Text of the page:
Conflicting points of view arise when staff at the jobber store are doing everything possible to protect their own jobs. The jobber store owner may even go to seemingly extreme measures to contact the shop owner to see where the problem is. The owner may listen and understand the shop’s problem. He may even assure the shop owner that everything will get fixed because what the shop was saying made perfect sense to the jobber owner, but then the problem does not get corrected.

The reason is simply that if a jobber has poorly trained, undisciplined, unfocused staff, they will fail to execute the changes required to correct the situation. The shop owner ends up looking bad. The shop is literally outnumbered by people saying that they have fixed the problem, but the shop is still complaining. The conclusion reached is that the shop owner is a complainer who can’t be satisfied.

Staff competence at the wholesale store level has become a major problem today, and upper management of these jobber and WD groups must understand the seriousness of this issue and focus on correcting this.

Too frequently some jobbers hire the cheapest staff they can get. The cost of staff is always a hot topic to these jobbers, less so the competency of those staff members. You cannot build professional business relationships using staff who do not see what they do in professional terms, or have the skills to put to work.

They are seldom empowered to develop their territory without head office authorization on almost all decisions. If a jobber can’t hire, train, and empower its own people, then management of that jobber business is totally at fault, not the shop owner. As at the shop level, competency is a critical factor in building the business and securing the right relationships with the right clientele. One has to invest in competent people.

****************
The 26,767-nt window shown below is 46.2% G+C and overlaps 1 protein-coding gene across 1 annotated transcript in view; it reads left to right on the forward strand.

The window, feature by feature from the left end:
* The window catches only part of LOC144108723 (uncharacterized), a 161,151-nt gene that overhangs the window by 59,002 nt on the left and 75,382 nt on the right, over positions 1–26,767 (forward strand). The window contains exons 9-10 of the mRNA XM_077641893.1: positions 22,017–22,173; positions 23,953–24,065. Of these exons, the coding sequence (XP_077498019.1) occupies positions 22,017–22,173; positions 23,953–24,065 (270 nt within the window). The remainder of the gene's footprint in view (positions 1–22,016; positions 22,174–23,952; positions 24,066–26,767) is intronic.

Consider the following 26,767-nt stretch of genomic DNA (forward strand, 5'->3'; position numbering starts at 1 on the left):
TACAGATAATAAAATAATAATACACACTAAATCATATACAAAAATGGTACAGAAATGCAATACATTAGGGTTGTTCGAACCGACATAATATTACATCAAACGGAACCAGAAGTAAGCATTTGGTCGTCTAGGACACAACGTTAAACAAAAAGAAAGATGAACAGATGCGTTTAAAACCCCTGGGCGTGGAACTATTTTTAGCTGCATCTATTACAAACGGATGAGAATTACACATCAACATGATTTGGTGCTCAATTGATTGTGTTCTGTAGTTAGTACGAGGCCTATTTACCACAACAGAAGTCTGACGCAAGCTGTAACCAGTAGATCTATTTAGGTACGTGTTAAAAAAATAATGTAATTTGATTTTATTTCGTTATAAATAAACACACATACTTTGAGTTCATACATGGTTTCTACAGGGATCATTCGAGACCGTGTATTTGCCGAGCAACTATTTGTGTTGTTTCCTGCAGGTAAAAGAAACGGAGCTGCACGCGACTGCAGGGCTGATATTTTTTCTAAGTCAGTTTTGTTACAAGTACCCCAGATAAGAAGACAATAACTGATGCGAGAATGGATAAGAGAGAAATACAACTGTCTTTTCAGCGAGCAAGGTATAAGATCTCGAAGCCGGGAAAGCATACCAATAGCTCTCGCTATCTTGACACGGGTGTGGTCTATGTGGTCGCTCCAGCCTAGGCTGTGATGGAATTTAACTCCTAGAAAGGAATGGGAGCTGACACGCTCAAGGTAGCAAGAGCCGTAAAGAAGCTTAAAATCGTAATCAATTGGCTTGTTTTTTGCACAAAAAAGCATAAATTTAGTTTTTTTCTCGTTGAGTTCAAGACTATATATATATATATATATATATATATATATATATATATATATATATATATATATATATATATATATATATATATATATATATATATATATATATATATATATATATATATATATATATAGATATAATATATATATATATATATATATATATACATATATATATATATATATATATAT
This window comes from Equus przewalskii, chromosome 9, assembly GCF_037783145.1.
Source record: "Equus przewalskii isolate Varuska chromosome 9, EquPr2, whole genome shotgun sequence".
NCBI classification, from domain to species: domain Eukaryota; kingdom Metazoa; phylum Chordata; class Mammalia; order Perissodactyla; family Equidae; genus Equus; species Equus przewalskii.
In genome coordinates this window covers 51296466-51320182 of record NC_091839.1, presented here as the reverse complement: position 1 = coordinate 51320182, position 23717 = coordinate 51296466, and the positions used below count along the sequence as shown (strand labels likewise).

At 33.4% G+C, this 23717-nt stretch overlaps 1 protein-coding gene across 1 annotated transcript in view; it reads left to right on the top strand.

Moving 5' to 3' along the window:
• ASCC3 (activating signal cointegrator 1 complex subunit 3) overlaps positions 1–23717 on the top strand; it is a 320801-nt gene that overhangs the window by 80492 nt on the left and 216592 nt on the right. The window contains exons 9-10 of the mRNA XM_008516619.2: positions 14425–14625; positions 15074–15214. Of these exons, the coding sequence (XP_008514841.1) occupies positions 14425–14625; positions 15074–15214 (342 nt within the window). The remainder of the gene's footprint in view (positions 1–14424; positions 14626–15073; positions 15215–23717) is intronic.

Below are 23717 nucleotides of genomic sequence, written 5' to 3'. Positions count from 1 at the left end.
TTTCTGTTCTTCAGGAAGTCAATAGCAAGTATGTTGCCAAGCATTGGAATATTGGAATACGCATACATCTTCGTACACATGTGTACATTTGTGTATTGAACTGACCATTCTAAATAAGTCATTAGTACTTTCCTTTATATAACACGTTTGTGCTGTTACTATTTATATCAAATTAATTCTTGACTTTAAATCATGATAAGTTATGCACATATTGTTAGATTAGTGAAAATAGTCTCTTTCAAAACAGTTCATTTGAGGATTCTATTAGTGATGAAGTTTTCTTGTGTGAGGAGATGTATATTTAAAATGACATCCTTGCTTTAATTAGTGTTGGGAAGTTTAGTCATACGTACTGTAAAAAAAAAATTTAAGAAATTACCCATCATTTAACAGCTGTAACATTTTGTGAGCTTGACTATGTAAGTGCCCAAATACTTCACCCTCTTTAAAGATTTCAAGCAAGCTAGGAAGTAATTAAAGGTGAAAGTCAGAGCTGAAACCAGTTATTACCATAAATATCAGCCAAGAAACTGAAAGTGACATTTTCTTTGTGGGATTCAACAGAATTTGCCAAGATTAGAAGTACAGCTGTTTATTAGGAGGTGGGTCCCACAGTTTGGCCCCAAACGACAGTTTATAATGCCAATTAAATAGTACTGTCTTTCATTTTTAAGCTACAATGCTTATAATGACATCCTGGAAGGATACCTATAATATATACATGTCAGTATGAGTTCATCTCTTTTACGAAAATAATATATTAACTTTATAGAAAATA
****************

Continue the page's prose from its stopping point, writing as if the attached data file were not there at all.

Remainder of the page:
Perhaps it is time to raise the bar and get more input from the shop level when putting together these supply arrangement deals.

Before they sign a deal, maybe the franchiser or concept group head office should at least take a survey asking if the jobber in its area was worthy of signing a supply agreement with.

Now I know for sure this would ruffle a few feathers. Many feel a shop can’t even make such a serious business decision because the shop owner can’t run his own business very well.

This is their typical customer shop which does not reflect the future of our industry standard, but consider the results. If the business relationship is not in place, then the WD has to address the issue with his jobbers as to what they are doing in the marketplace. The WD may not like that, but the fact is too many jobbers and staff need training and development on how to do business today with the shop level. You can’t be a best deal, local order taker. There is no future in that. The old frame of mind does not work today for the best shop owners, and it is the best shop owners that are going to be here seven years from now, not the weak ones.

Consider your worthiness to the best shops in your area. Are you worthy of a first-call supply agreement, if one was to be put in place with them? What real business value do you bring to that shop, and can you professionally execute what you preach?

Work on becoming a professional approved supplier and you will become one, with or without an agreement in place.

Robert (Bob) Greenwood is President and CEO of E. K. Williams & Co. (Ontario) Ltd. and Automotive Aftermarket E-Learning Centre Ltd. Bob has 28 years of industry-specific business management experience. He has developed shop business management courses for independent service providers recognized as being the most comprehensive courses of their kind available in Canada. Bob is the first Canadian Business Management Consultant and Trainer to be recognized for his industry contributions when he received the prestigious Northwood University Automotive Aftermarket Management Education Award in November 2003. E. K. Williams & Co. (Ontario) Ltd. offices spec
ialize in the independent sector of the automotive aftermarket industry preparing analytical operating statements for management purposes, personal and corporate tax returns and business management consultation. Visit them at and sign up for their free monthly management e-newsletter. Automotive Aftermarket E-Learning Centre Ltd. is a leading edge company devoted to developing comprehensive shop management skills through the E-Learning environment. Visit AAEC at . Bob can be reached at (613) 836-5130, 1-800-267-5497, FAX (613) 836-4637 and by E-Mail: or